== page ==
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Clinical Information Systems
- Electronic Health Records
- Clinical Information Systems
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Search results for "Electronic Health Records"
- Electronic Health Records
- Near Miss
Journal Article > Commentary
Goolsarran N, Martinez J, Garcia C. BMJ Open Qual. 2019;8:e000593.
Near misses can uncover process weaknesses and motivate improvement to prevent similar incidents. This commentary outlines how one hospital used Plan–Do–Study–Act cycles to improve their MRI screening process, including developing and implementing a safety checklist in the electronic medical record and building in a hard stop to prompt checking for contraindications.
Cases & Commentaries
- Web M&M
Yael K. Heher, MD, MPH; November 2017
A resident entered orders into the EHR for a biopsy specimen of a patient's rash to be sent to pathology for evaluation. The biopsy specimen was delivered to the laboratory without a copy of the orders. Because pathology and the medicine service did not share the same EHR, the laboratory could neither view the orders nor direct the biopsy to the appropriate area for analysis without a printed copy. The next day, the resident attempted to look up the results but found none.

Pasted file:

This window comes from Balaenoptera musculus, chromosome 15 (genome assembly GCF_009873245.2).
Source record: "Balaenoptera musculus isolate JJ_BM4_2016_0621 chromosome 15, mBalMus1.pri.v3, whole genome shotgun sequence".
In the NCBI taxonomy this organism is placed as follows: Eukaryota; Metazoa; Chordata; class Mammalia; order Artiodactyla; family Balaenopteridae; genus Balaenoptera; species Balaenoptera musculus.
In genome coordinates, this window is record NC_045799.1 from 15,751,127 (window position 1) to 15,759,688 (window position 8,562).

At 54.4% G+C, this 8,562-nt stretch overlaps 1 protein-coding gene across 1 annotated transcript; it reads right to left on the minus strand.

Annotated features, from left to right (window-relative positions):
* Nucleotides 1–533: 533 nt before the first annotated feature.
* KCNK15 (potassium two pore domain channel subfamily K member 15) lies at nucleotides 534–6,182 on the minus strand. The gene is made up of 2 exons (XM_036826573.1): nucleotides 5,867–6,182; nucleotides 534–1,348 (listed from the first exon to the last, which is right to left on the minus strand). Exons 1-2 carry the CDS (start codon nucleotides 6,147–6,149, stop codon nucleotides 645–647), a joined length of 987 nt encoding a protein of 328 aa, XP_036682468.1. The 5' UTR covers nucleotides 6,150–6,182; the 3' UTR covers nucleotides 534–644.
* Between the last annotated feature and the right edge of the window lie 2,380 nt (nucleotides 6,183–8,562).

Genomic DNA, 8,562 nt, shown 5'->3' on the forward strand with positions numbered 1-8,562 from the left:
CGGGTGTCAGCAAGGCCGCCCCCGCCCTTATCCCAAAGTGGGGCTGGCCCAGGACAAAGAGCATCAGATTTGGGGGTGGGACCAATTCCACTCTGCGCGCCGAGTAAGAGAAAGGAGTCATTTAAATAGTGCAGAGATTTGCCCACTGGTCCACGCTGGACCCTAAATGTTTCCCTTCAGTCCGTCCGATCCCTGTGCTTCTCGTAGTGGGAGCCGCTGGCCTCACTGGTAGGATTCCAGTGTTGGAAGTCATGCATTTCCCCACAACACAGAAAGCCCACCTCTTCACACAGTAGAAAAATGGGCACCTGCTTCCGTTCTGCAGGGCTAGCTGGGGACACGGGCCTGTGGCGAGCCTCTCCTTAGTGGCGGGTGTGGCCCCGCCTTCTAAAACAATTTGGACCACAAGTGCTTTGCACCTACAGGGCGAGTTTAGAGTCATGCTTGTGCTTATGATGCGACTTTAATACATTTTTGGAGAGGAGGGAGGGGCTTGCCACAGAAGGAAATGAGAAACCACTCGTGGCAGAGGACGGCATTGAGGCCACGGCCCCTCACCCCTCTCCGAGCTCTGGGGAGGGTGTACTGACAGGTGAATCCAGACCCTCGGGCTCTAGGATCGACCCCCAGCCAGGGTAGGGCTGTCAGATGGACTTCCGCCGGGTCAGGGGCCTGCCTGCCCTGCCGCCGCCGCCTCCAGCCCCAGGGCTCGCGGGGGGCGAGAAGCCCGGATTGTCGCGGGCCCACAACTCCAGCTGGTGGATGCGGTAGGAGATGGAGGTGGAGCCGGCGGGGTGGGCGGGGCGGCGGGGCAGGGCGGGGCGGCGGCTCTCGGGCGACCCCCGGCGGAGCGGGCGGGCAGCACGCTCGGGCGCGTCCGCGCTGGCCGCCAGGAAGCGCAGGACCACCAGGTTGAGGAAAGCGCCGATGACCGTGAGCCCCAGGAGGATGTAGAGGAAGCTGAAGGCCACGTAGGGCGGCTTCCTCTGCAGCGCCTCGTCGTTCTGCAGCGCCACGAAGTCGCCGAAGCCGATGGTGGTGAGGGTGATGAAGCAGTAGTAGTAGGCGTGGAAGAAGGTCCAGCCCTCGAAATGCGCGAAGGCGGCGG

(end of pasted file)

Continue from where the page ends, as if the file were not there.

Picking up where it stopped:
Journal Article > Study
Jylhä V, Bates DW, Saranto K. HIM J. 2016;45:55-63.
This analysis of incident reports found that problems with handling patient clinical information were a common source of preventable adverse events. These incidents were often due to workarounds, such as recording patient information on paper instead of within the electronic medical record.
Legislation/Regulation > Sentinel Event Alerts
Sentinel Event Alert. December 10, 2018;(60):1-8.
Although adverse events and near misses are common in health care, they are almost ubiquitously underreported. Barriers to reporting include health care provider fear of repercussions, insufficient integration of reporting systems into the electronic health record, and cultural factors. This new sentinel event alert explores how organizations can change their culture to promote reporting. It highlights bright spots: organizations that use a just culture approach to investigating errors, celebrate employees who report safety hazards, and whose leaders prioritize reporting. The Joint Commission proposes actions for all organizations to take, including developing incident reporting systems, promoting leadership buy-in, engaging in systemwide communication, and implementing transparent accountability structures. An Annual Perspective reviewed the context of the no-blame movement and the recent shift toward a framework of a just culture.